Key elements for a reformed mental health system in Aotearoa - The Psychology Report

Dec 11, 2017

This is the text from the speech I gave to the Fabian Society in Auckland on the evening of 6 December, 2017. I have made the speech text available for viewing here via Google Docs, but have also reproduced it below with the slides I also presented that evening. I believe that the organisers made an audio recording, and that will also be made available in due course. There are ideas in development, and I am happy to take feedback to develop these ideas further. [Ed: Sarb Johal stood as a Labour Party list candidate in the 2017 General Election].  Broaden and build – Key elements for a Reformed Mental Health System in Aotearoa Speech to the Fabian Society – 6 December, 2017 Auckland, New Zealand Sarb Johal … Read More

What do we know about how young women think about food at school? - The Psychology Report

Nov 02, 2017

In this episode of the Psychology Report, I talk to Dr. Eva Neely, a lecturer at the School of Public Health at Massey University in Wellington, New Zealand. She has done some groundbreaking research on the social health meanings of food for youth in schools – which is a step away from the usual health-focused approach used when trying to influence outcomes for young people. Join us in our conversation as Eva explains why we should care about her research and who should pay attention to it. You can listen to the original podcast here, as well as reading our conversation below.     Sarb Johal: Tell me a little bit about the backstory for this paper – what got you interested in this topic to start off with? Eva Neely: When I was doing undergraduate and honest studies … Read More

Five ideas for reforming mental health care in New Zealand - The Psychology Report

Oct 30, 2017

The first article in this short series looked at the scale and scope of the problem of increasing mental health related presentations in New Zealand. In that first article, I argued that ‘Capitalism with a Human Face’ can take its place in altering the settings of the economy in favour of the experience of those who live and work in it, in balance with the goods and services that are produced, rather than being subservient to those. Centred on the ideas of social support, this second article focuses more on the principles which we can draw upon to help address this problem, the practical implications of these principles, and how these contribute towards a solid platform for reform. 1. Relationships and Connectedness Drawing from the literature on what works best in times of crisis, I believe that the first principle to … Read More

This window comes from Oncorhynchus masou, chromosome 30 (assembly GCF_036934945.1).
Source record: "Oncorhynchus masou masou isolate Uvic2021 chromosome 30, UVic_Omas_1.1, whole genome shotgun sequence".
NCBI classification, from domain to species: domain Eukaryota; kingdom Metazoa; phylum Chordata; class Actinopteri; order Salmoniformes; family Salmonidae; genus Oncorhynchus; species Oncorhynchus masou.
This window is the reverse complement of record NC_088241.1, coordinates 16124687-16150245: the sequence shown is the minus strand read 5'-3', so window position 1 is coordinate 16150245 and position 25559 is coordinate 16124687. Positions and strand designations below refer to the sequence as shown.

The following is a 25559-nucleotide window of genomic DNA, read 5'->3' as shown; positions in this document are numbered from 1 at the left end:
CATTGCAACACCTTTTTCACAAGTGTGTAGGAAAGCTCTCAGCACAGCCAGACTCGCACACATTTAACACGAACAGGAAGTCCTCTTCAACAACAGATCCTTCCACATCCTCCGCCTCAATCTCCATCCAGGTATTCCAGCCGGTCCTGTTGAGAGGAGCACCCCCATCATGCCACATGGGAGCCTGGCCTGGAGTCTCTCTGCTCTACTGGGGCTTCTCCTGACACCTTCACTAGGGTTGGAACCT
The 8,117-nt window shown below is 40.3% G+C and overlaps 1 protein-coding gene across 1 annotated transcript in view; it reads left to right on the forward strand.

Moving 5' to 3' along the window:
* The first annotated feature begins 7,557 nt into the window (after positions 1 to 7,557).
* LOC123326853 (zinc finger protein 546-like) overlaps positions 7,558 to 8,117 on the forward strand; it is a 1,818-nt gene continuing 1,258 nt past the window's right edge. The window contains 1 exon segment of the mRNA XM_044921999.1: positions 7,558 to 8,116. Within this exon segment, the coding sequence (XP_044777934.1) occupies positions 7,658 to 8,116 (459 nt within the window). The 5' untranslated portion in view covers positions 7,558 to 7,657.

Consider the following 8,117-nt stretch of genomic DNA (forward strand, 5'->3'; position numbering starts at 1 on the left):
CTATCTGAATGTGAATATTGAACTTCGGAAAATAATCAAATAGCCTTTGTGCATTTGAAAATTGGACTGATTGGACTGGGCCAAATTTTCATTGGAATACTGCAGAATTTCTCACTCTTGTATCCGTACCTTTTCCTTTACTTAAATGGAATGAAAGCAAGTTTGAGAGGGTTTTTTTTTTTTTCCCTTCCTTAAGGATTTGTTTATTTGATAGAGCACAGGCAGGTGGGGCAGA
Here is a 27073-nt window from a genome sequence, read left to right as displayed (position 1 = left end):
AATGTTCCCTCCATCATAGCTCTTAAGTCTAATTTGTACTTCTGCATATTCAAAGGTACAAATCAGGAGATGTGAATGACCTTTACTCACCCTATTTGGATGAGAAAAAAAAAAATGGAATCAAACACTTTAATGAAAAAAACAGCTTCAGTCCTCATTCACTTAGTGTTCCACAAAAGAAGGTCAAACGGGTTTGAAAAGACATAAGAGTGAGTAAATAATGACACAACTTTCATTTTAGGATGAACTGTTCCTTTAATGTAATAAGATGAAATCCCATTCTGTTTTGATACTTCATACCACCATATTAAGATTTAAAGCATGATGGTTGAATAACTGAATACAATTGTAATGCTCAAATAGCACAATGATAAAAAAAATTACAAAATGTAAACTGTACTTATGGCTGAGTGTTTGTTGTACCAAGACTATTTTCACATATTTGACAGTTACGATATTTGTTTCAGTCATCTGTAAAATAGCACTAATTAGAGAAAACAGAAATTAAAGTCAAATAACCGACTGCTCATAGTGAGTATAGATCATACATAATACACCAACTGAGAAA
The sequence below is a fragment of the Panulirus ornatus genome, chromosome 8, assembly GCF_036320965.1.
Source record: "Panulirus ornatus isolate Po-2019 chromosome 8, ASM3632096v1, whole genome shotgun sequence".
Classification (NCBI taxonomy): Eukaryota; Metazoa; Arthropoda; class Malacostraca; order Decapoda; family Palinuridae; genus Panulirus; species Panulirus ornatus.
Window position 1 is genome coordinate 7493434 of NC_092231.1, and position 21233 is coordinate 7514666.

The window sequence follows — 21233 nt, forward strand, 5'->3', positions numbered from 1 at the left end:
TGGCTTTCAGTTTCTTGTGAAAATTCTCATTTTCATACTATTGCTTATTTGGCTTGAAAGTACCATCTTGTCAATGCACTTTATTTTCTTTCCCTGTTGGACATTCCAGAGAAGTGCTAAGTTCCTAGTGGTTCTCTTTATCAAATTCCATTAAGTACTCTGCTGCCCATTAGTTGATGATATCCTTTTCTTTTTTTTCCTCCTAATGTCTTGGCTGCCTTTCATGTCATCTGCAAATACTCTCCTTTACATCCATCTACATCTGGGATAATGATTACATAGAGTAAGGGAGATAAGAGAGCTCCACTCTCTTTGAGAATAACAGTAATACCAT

How ‘capitalism with a human face’ can influence mental health reform - The Psychology Report

Oct 24, 2017

This is an exciting time: a new Labour – NZ First Government, with support from the Green Party, with new leadership focused on how “capitalism must regain its human face”. This people and environment-centred Government will also rightly be focused on addressing the mental health problems and misery experienced by many in New Zealand, and setting policy to address this. We know that the underfunded health system has not been coping with increased demand for mental health services for far too long. Since 2007/08, there’s been a 60 per cent increase in people accessing mental health services, but funding increases have been less than half of that over the same period. The rate of youth suicide in New Zealand is the highest in the developed world, as reported by the OECD. A recent report looks at how well countries perform … Read More

How to talk about Manchester (and other terror attacks) - The Psychology Report

May 24, 2017

I’ve been asked by a few people about how to talk about the terrible bombing attack in Manchester yesterday, especially with children and young people. Or even whether to talk about it at all. People are also wondering how they themselves should talk or act about this, as parents, grandparents teachers etc. So I thought I’d put this quick blog post together.  We are connected to media 24/7 and often have the belief more information will help us piece together a situation. However, the news agenda can be very negative, especially after an event like this. It’s important to remember we have a choice in how much it’s helpful to expose ourselves – and our children – to bad news. There’s only so much information that’s going to make it any more understandable. Children take their cue from … Read More